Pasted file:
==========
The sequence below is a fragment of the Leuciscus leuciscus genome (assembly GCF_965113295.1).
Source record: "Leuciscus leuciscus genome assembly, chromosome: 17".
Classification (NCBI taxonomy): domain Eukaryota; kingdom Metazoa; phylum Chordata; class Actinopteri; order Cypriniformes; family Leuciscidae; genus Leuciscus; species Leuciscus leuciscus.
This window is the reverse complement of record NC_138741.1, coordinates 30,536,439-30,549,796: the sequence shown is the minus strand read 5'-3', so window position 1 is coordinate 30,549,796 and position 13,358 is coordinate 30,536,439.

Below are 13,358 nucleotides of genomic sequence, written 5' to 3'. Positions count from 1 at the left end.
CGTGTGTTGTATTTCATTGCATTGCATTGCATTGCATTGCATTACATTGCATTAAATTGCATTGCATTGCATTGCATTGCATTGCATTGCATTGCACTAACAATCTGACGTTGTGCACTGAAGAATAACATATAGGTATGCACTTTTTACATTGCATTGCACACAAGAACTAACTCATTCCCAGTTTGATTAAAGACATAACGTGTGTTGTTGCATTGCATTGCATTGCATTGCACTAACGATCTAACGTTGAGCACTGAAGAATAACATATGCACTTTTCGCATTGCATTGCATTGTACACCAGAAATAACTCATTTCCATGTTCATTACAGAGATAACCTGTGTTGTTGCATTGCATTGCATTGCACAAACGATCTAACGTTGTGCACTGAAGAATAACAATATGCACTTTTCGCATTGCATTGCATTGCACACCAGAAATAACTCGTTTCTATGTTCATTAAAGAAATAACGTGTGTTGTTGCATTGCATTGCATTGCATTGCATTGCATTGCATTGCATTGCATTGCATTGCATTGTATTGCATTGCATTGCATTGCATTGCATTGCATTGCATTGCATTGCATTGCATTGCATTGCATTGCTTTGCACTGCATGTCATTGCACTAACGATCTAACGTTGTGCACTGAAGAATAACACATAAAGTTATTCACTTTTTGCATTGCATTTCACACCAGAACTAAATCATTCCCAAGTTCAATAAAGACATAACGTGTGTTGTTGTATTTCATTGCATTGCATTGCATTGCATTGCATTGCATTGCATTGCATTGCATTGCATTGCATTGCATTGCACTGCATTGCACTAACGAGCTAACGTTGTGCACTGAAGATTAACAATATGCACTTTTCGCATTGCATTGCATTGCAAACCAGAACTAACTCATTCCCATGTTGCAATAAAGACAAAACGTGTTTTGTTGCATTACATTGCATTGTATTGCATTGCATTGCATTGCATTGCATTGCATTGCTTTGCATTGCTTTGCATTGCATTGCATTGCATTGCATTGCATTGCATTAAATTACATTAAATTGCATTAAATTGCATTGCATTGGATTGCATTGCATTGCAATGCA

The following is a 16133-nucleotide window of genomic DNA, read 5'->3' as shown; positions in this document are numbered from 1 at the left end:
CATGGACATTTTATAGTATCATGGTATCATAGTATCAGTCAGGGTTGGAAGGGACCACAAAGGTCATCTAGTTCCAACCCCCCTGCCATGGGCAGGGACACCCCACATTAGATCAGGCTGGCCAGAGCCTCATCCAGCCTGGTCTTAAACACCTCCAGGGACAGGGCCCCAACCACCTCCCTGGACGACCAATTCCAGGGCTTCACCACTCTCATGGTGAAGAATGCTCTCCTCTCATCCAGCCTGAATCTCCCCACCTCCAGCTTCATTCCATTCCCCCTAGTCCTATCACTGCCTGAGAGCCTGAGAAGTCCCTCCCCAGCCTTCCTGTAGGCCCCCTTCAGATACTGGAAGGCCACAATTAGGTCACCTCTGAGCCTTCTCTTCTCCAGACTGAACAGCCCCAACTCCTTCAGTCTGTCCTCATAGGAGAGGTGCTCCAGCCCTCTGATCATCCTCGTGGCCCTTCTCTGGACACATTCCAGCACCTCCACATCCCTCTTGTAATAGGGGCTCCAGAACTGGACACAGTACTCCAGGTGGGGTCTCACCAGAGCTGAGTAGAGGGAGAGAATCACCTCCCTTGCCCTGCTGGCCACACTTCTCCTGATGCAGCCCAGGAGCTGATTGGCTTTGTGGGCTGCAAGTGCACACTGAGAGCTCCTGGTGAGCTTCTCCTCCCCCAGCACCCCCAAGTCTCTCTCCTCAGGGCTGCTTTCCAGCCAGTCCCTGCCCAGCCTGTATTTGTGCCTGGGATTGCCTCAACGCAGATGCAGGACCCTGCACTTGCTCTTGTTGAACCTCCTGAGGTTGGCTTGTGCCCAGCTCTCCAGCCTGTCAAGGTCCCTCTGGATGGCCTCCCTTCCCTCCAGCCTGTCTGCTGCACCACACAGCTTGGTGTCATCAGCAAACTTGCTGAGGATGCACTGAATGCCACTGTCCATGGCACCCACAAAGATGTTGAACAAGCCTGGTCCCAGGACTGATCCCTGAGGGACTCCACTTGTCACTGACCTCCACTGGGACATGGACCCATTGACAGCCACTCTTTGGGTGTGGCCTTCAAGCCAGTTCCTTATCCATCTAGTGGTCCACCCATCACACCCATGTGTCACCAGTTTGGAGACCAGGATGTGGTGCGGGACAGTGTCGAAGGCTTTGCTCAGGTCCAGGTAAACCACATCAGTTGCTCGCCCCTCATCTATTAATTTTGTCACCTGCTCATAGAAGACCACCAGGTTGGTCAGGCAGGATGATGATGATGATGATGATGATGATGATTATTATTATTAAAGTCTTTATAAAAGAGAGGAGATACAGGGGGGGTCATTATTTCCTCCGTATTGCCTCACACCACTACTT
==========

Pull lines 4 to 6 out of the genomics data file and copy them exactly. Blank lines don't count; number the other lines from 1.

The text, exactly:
This window is the reverse complement of record NC_138741.1, coordinates 30,536,439-30,549,796: the sequence shown is the minus strand read 5'-3', so window position 1 is coordinate 30,549,796 and position 13,358 is coordinate 30,536,439.

Below are 13,358 nucleotides of genomic sequence, written 5' to 3'. Positions count from 1 at the left end.
CGTGTGTTGTATTTCATTGCATTGCATTGCATTGCATTGCATTACATTGCATTAAATTGCATTGCATTGCATTGCATTGCATTGCATTGCATTGCACTAACAATCTGACGTTGTGCACTGAAGAATAACATATAGGTATGCACTTTTTACATTGCATTGCACACAAGAACTAACTCATTCCCAGTTTGATTAAAGACATAACGTGTGTTGTTGCATTGCATTGCATTGCATTGCACTAACGATCTAACGTTGAGCACTGAAGAATAACATATGCACTTTTCGCATTGCATTGCATTGTACACCAGAAATAACTCATTTCCATGTTCATTACAGAGATAACCTGTGTTGTTGCATTGCATTGCATTGCACAAACGATCTAACGTTGTGCACTGAAGAATAACAATATGCACTTTTCGCATTGCATTGCATTGCACACCAGAAATAACTCGTTTCTATGTTCATTAAAGAAATAACGTGTGTTGTTGCATTGCATTGCATTGCATTGCATTGCATTGCATTGCATTGCATTGCATTGCATTGTATTGCATTGCATTGCATTGCATTGCATTGCATTGCATTGCATTGCATTGCATTGCATTGCATTGCTTTGCACTGCATGTCATTGCACTAACGATCTAACGTTGTGCACTGAAGAATAACACATAAAGTTATTCACTTTTTGCATTGCATTTCACACCAGAACTAAATCATTCCCAAGTTCAATAAAGACATAACGTGTGTTGTTGTATTTCATTGCATTGCATTGCATTGCATTGCATTGCATTGCATTGCATTGCATTGCATTGCATTGCATTGCACTGCATTGCACTAACGAGCTAACGTTGTGCACTGAAGATTAACAATATGCACTTTTCGCATTGCATTGCATTGCAAACCAGAACTAACTCATTCCCATGTTGCAATAAAGACAAAACGTGTTTTGTTGCATTACATTGCATTGTATTGCATTGCATTGCATTGCATTGCATTGCATTGCTTTGCATTGCTTTGCATTGCATTGCATTGCATTGCATTGCATTGCATTAAATTACATTAAATTGCATTAAATTGCATTGCATTGGATTGCATTGCATTGCAATGCA